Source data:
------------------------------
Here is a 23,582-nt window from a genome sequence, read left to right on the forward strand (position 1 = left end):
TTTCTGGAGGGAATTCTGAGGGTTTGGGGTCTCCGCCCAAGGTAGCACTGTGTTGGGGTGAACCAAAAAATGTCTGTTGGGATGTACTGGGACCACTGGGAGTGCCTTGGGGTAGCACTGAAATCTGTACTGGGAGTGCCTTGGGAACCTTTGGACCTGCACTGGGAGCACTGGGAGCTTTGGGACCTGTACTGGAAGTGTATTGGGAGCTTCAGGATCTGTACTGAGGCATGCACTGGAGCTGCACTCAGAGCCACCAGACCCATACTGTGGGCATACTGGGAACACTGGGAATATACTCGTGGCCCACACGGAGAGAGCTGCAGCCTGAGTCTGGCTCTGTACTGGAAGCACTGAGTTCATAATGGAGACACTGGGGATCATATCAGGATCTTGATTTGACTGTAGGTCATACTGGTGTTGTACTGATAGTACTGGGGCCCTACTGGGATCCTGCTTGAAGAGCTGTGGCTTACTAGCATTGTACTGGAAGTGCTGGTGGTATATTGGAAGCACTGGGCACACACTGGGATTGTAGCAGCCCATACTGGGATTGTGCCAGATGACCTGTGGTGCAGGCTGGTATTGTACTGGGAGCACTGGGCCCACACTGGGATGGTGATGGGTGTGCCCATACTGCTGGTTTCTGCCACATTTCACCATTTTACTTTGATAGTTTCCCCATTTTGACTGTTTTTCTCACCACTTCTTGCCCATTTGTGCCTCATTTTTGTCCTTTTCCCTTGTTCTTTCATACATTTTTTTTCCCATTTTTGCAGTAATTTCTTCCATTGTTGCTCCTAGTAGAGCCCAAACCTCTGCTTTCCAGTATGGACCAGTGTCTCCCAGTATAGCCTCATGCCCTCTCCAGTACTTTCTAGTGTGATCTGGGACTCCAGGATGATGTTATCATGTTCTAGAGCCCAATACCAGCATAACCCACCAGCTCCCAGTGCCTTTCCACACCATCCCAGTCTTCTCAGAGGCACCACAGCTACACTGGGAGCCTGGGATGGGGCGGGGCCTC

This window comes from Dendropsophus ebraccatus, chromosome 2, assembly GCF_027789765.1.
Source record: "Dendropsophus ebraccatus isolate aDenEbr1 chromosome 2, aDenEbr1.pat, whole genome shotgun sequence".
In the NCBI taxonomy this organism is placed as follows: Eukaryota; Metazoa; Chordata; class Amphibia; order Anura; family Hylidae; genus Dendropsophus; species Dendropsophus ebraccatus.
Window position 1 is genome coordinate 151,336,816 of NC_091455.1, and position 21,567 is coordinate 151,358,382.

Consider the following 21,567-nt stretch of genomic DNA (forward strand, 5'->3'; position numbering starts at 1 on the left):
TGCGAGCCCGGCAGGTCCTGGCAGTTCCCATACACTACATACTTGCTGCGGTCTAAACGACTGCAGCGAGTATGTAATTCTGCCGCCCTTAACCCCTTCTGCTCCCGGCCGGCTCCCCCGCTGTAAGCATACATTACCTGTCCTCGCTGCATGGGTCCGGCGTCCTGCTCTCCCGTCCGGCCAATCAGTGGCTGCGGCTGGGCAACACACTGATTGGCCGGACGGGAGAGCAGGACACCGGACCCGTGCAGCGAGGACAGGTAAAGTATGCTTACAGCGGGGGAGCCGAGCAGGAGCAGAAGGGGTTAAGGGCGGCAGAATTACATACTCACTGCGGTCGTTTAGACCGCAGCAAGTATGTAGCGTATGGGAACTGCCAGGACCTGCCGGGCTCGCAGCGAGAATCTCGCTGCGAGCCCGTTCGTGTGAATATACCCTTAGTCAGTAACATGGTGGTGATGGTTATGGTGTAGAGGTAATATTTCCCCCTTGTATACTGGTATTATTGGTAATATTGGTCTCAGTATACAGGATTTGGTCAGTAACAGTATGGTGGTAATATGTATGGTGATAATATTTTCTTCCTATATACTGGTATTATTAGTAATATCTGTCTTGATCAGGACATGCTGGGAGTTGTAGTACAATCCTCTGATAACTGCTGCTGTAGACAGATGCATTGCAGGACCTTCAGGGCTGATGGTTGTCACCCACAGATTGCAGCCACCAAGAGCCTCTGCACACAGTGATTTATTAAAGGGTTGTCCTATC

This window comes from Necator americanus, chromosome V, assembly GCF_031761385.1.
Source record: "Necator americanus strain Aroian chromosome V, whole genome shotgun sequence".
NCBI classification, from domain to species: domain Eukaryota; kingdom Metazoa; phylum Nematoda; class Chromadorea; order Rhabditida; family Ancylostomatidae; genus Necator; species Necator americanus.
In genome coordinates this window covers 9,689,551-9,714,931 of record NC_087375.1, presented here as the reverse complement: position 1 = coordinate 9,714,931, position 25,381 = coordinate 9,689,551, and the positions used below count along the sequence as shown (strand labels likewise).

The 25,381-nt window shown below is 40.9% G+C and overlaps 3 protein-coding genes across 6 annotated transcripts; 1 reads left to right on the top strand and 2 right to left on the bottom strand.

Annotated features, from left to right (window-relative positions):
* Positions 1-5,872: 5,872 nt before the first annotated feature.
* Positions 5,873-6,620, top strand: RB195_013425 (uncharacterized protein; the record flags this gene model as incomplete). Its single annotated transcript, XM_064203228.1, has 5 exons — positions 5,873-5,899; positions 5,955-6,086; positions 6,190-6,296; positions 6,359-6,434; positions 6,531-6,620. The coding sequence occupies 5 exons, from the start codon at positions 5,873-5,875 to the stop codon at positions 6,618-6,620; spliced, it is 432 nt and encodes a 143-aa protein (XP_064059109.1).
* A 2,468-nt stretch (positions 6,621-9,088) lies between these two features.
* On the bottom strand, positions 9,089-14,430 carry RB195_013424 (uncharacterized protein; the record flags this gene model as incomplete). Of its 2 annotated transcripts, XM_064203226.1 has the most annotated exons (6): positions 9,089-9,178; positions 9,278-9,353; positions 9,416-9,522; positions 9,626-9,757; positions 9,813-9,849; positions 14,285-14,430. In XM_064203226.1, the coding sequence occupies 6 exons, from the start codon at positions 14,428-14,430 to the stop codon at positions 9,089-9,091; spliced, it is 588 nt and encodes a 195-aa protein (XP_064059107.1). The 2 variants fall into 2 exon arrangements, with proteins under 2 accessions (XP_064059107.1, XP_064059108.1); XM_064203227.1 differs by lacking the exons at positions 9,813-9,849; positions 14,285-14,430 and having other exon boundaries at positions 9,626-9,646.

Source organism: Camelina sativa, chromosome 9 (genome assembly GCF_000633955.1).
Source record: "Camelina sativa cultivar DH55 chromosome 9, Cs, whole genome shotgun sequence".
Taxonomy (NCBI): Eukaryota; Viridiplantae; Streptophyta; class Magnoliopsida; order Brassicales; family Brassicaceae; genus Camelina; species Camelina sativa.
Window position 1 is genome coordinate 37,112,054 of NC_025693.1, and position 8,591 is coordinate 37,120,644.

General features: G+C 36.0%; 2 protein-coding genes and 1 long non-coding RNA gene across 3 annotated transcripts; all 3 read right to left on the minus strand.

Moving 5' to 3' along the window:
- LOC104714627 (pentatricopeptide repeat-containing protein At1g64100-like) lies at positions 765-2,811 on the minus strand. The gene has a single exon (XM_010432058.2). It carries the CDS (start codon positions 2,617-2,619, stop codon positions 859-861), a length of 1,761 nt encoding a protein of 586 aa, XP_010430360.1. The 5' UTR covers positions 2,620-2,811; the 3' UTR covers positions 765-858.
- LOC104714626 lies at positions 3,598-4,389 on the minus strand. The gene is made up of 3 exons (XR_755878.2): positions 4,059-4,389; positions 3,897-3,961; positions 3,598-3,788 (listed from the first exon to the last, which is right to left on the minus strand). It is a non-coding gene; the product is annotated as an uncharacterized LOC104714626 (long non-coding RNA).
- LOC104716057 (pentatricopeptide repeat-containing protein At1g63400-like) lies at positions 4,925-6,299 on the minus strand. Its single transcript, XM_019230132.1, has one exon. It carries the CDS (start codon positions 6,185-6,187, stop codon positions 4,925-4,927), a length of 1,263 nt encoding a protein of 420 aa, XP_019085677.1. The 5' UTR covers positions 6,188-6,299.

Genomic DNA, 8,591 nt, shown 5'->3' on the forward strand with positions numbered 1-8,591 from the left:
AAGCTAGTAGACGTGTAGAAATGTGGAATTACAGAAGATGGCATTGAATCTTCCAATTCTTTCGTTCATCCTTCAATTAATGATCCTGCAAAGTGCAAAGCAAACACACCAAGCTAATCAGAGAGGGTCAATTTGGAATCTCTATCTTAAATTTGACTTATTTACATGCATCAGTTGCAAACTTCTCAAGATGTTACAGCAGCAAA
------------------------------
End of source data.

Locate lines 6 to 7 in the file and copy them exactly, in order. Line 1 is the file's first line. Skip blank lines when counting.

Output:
Window position 1 is genome coordinate 151,336,816 of NC_091455.1, and position 21,567 is coordinate 151,358,382.

Consider the following 21,567-nt stretch of genomic DNA (forward strand, 5'->3'; position numbering starts at 1 on the left):